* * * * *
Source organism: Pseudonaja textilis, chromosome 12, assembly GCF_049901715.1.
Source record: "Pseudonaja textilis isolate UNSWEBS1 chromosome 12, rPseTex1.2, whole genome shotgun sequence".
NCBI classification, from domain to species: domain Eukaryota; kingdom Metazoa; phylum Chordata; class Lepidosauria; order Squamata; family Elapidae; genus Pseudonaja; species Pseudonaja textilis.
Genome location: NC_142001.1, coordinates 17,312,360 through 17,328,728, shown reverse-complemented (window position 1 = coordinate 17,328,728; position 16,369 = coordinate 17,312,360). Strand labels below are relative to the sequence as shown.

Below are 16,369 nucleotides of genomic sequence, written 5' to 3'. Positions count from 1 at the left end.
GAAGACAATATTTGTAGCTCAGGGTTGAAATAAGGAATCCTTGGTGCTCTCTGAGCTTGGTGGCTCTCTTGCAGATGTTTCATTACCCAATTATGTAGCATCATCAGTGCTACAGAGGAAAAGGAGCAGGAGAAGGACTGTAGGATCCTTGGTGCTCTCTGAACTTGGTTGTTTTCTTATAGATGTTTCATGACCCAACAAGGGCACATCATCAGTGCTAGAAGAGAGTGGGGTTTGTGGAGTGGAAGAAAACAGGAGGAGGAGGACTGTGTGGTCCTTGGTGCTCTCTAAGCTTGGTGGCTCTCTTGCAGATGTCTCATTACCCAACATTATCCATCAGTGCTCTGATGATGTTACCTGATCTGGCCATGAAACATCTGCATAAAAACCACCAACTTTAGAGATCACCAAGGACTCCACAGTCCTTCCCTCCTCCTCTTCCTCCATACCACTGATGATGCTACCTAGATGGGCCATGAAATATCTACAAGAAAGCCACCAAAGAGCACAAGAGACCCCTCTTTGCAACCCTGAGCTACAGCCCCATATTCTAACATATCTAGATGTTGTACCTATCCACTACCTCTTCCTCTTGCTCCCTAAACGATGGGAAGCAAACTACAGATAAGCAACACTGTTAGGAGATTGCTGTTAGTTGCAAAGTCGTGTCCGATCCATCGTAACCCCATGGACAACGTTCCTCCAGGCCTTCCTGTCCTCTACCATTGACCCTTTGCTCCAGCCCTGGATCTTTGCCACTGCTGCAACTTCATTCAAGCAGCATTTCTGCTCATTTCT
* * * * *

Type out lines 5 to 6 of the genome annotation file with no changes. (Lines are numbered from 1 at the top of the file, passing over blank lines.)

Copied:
Below are 16,369 nucleotides of genomic sequence, written 5' to 3'. Positions count from 1 at the left end.
GAAGACAATATTTGTAGCTCAGGGTTGAAATAAGGAATCCTTGGTGCTCTCTGAGCTTGGTGGCTCTCTTGCAGATGTTTCATTACCCAATTATGTAGCATCATCAGTGCTACAGAGGAAAAGGAGCAGGAGAAGGACTGTAGGATCCTTGGTGCTCTCTGAACTTGGTTGTTTTCTTATAGATGTTTCATGACCCAACAAGGGCACATCATCAGTGCTAGAAGAGAGTGGGGTTTGTGGAGTGGAAGAAAACAGGAGGAGGAGGACTGTGTGGTCCTTGGTGCTCTCTAAGCTTGGTGGCTCTCTTGCAGATGTCTCATTACCCAACATTATCCATCAGTGCTCTGATGATGTTACCTGATCTGGCCATGAAACATCTGCATAAAAACCACCAACTTTAGAGATCACCAAGGACTCCACAGTCCTTCCCTCCTCCTCTTCCTCCATACCACTGATGATGCTACCTAGATGGGCCATGAAATATCTACAAGAAAGCCACCAAAGAGCACAAGAGACCCCTCTTTGCAACCCTGAGCTACAGCCCCATATTCTAACATATCTAGATGTTGTACCTATCCACTACCTCTTCCTCTTGCTCCCTAAACGATGGGAAGCAAACTACAGATAAGCAACACTGTTAGGAGATTGCTGTTAGTTGCAAAGTCGTGTCCGATCCATCGTAACCCCATGGACAACGTTCCTCCAGGCCTTCCTGTCCTCTACCATTGACCCTTTGCTCCAGCCCTGGATCTTTGCCACTGCTGCAACTTCATTCAAGCAGCATTTCTGCTCATTTCT